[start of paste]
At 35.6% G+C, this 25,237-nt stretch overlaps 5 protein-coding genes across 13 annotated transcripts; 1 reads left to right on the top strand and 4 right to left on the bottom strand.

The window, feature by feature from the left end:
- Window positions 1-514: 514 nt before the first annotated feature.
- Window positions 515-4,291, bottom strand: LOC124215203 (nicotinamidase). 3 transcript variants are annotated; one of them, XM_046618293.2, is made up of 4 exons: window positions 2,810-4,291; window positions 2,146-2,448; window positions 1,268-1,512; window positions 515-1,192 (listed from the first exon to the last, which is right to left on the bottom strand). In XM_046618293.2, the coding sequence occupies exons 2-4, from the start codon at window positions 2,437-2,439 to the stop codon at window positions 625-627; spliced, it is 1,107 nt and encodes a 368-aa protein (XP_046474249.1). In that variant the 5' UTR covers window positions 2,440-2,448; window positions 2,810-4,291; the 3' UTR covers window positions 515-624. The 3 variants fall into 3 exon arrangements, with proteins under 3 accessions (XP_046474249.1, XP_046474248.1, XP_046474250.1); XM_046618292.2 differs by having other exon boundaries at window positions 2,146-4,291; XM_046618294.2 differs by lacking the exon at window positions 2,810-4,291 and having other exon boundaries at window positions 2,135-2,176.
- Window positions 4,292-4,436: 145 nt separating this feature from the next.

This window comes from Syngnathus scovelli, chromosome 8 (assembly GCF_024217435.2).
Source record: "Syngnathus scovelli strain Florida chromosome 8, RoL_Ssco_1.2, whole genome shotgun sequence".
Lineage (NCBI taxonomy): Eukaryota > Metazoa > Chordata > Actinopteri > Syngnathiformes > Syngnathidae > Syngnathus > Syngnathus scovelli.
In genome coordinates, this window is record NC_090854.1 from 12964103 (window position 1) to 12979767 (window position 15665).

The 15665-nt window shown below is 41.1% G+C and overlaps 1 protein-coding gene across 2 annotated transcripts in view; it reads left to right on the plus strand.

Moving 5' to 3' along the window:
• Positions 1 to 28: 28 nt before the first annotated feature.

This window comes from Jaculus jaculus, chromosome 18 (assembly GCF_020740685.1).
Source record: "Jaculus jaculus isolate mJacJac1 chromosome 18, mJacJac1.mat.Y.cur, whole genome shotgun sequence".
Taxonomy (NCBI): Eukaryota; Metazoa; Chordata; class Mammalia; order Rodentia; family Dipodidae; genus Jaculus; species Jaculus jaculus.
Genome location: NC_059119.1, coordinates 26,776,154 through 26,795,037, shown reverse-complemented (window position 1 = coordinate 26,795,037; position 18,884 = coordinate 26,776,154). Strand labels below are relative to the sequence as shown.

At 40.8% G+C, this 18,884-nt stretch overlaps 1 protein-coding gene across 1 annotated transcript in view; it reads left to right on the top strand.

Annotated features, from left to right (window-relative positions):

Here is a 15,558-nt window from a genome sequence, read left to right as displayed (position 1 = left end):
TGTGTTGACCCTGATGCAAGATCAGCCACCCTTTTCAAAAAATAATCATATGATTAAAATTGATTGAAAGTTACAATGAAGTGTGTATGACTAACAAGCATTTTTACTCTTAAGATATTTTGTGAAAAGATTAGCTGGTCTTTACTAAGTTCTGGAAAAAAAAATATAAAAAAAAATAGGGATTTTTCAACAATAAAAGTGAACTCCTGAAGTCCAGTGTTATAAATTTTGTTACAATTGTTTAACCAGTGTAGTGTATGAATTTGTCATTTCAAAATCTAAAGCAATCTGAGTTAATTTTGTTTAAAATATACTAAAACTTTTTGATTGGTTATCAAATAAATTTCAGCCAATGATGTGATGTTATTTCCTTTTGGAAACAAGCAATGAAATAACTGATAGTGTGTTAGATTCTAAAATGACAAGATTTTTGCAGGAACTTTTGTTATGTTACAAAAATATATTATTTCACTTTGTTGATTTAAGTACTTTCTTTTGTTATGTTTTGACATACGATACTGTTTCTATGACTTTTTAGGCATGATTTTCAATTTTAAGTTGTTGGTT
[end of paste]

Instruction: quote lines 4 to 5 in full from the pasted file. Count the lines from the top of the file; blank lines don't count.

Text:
- Window positions 515-4,291, bottom strand: LOC124215203 (nicotinamidase). 3 transcript variants are annotated; one of them, XM_046618293.2, is made up of 4 exons: window positions 2,810-4,291; window positions 2,146-2,448; window positions 1,268-1,512; window positions 515-1,192 (listed from the first exon to the last, which is right to left on the bottom strand). In XM_046618293.2, the coding sequence occupies exons 2-4, from the start codon at window positions 2,437-2,439 to the stop codon at window positions 625-627; spliced, it is 1,107 nt and encodes a 368-aa protein (XP_046474249.1). In that variant the 5' UTR covers window positions 2,440-2,448; window positions 2,810-4,291; the 3' UTR covers window positions 515-624. The 3 variants fall into 3 exon arrangements, with proteins under 3 accessions (XP_046474249.1, XP_046474248.1, XP_046474250.1); XM_046618292.2 differs by having other exon boundaries at window positions 2,146-4,291; XM_046618294.2 differs by lacking the exon at window positions 2,810-4,291 and having other exon boundaries at window positions 2,135-2,176.
- Window positions 4,292-4,436: 145 nt separating this feature from the next.